Continue reading here.

 

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This paper by my IMF colleagues presents “a simple macroeconomic model of the oil market. The model incorporates features of oil supply such as depletion, endogenous oil exploration and extraction, and features of oil demand such as the increase in demand from emerging markets, usage efficiency, and endogenous demand responses. The model provides, inter alia, a useful analytical framework to explore the effects of: a change in world GDP growth;

Read the full article…

Posted by at 12:10 PM

Labels: Energy

Decoupling of Emissions and GDP: Now you see it, now you don’t

There are conflicting claims about whether emissions growth and GDP growth have decoupled. My presentation today shows that some of this debate is due to a failure to distinguish cycles from trends: there is an Environmental Okun’s Law (a cyclical relationship between emissions and GDP) which often obscures the Environmental Kuznets Curve (the trend relationship between emissions and GDP).

My ongoing work casts relationships between emissions and economic growth in much simpler terms than is typically done in the climate change literature. My co-authors and I use the trend and cycle decomposition that is familiar to most economists, particularly macroeconomists. We then show that the cyclical relationship between emissions and real GDP—akin to an Okun’s Law, in the terminology of macroeconomists—obscures the trend relationship—the Kuznets Curve that is the focus of many papers in the climate change literature. Once the cyclical relationship is stripped away, the trends do show some evidence of decoupling in the richer nations, particularly in Europe.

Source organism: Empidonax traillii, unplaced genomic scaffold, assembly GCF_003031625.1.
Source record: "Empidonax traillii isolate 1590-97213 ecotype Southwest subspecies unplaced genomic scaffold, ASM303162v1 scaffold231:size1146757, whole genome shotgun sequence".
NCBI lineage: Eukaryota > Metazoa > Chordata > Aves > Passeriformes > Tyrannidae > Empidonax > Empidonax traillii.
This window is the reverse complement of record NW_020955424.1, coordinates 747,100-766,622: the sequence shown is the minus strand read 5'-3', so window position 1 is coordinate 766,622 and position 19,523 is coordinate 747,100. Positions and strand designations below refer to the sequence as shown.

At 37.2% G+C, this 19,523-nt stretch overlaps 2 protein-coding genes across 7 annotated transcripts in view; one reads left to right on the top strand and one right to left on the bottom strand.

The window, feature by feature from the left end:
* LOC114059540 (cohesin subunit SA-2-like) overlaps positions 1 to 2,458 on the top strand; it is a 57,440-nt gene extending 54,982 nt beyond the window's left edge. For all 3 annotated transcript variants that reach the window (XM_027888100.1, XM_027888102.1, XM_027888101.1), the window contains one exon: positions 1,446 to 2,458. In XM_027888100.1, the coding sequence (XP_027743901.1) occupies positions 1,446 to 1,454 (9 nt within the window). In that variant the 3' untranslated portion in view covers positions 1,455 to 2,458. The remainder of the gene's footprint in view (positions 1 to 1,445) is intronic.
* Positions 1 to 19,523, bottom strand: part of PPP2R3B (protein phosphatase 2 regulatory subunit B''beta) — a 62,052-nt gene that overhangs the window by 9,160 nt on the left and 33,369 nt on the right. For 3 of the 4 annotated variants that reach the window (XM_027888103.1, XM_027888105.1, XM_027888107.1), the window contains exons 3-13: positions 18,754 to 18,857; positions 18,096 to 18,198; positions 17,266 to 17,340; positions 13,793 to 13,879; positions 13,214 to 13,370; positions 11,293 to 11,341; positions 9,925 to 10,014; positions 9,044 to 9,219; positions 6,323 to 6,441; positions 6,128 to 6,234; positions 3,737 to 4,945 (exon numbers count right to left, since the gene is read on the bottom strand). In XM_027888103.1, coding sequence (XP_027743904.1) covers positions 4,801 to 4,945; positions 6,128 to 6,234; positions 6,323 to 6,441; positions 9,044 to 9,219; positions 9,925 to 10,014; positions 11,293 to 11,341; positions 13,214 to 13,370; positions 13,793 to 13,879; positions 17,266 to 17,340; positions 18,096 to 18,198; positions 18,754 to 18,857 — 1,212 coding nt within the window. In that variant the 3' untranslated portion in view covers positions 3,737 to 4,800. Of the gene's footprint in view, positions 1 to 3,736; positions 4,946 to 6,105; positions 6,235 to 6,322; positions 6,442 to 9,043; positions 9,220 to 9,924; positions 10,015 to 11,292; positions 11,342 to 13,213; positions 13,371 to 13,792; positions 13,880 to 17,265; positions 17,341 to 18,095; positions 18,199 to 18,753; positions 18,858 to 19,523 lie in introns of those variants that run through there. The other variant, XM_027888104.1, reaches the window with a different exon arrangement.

We then apply the framework to take into account the effects of international trade. That is, we distinguish between production-based and consumption-based emissions. This makes a big difference to the results. Specifically, the evidence for decoupling among the top emitting countries gets much weaker, including for many countries in Europe.

There are conflicting claims about whether emissions growth and GDP growth have decoupled. My presentation today shows that some of this debate is due to a failure to distinguish cycles from trends: there is an Environmental Okun’s Law (a cyclical relationship between emissions and GDP) which often obscures the Environmental Kuznets Curve (the trend relationship between emissions and GDP).